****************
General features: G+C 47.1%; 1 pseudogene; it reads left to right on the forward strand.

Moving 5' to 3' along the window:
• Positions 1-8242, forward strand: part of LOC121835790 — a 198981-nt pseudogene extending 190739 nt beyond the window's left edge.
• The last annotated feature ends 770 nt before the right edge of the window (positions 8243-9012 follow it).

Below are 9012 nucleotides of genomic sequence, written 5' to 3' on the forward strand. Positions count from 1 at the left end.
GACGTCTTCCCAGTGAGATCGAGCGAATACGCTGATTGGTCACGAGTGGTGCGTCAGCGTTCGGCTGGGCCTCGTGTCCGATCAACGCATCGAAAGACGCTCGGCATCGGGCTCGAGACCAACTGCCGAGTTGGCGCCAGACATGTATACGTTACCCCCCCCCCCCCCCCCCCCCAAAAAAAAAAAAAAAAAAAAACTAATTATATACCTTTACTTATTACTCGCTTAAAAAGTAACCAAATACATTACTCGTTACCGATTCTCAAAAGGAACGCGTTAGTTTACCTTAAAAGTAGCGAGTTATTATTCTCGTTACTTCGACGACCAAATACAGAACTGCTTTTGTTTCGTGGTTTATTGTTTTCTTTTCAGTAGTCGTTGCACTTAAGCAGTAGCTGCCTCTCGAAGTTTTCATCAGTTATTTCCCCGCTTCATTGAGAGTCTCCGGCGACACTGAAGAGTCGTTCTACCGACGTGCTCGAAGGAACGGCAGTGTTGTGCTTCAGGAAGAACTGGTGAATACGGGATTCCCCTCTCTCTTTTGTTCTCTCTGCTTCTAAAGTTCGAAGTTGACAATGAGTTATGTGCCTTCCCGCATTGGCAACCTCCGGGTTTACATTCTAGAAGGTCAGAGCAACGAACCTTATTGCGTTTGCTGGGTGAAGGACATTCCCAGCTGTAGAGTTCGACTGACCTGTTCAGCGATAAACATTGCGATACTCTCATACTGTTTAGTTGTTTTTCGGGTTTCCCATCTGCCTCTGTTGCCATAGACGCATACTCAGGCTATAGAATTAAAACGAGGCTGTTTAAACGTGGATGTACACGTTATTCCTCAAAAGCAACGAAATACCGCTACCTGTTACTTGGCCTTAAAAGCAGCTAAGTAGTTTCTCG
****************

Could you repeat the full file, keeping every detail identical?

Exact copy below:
General features: G+C 47.1%; 1 pseudogene; it reads left to right on the forward strand.

Moving 5' to 3' along the window:
• Positions 1-8242, forward strand: part of LOC121835790 — a 198981-nt pseudogene extending 190739 nt beyond the window's left edge.
• The last annotated feature ends 770 nt before the right edge of the window (positions 8243-9012 follow it).

Below are 9012 nucleotides of genomic sequence, written 5' to 3' on the forward strand. Positions count from 1 at the left end.
GACGTCTTCCCAGTGAGATCGAGCGAATACGCTGATTGGTCACGAGTGGTGCGTCAGCGTTCGGCTGGGCCTCGTGTCCGATCAACGCATCGAAAGACGCTCGGCATCGGGCTCGAGACCAACTGCCGAGTTGGCGCCAGACATGTATACGTTACCCCCCCCCCCCCCCCCCCCCAAAAAAAAAAAAAAAAAAAAACTAATTATATACCTTTACTTATTACTCGCTTAAAAAGTAACCAAATACATTACTCGTTACCGATTCTCAAAAGGAACGCGTTAGTTTACCTTAAAAGTAGCGAGTTATTATTCTCGTTACTTCGACGACCAAATACAGAACTGCTTTTGTTTCGTGGTTTATTGTTTTCTTTTCAGTAGTCGTTGCACTTAAGCAGTAGCTGCCTCTCGAAGTTTTCATCAGTTATTTCCCCGCTTCATTGAGAGTCTCCGGCGACACTGAAGAGTCGTTCTACCGACGTGCTCGAAGGAACGGCAGTGTTGTGCTTCAGGAAGAACTGGTGAATACGGGATTCCCCTCTCTCTTTTGTTCTCTCTGCTTCTAAAGTTCGAAGTTGACAATGAGTTATGTGCCTTCCCGCATTGGCAACCTCCGGGTTTACATTCTAGAAGGTCAGAGCAACGAACCTTATTGCGTTTGCTGGGTGAAGGACATTCCCAGCTGTAGAGTTCGACTGACCTGTTCAGCGATAAACATTGCGATACTCTCATACTGTTTAGTTGTTTTTCGGGTTTCCCATCTGCCTCTGTTGCCATAGACGCATACTCAGGCTATAGAATTAAAACGAGGCTGTTTAAACGTGGATGTACACGTTATTCCTCAAAAGCAACGAAATACCGCTACCTGTTACTTGGCCTTAAAAGCAGCTAAGTAGTTTCTCG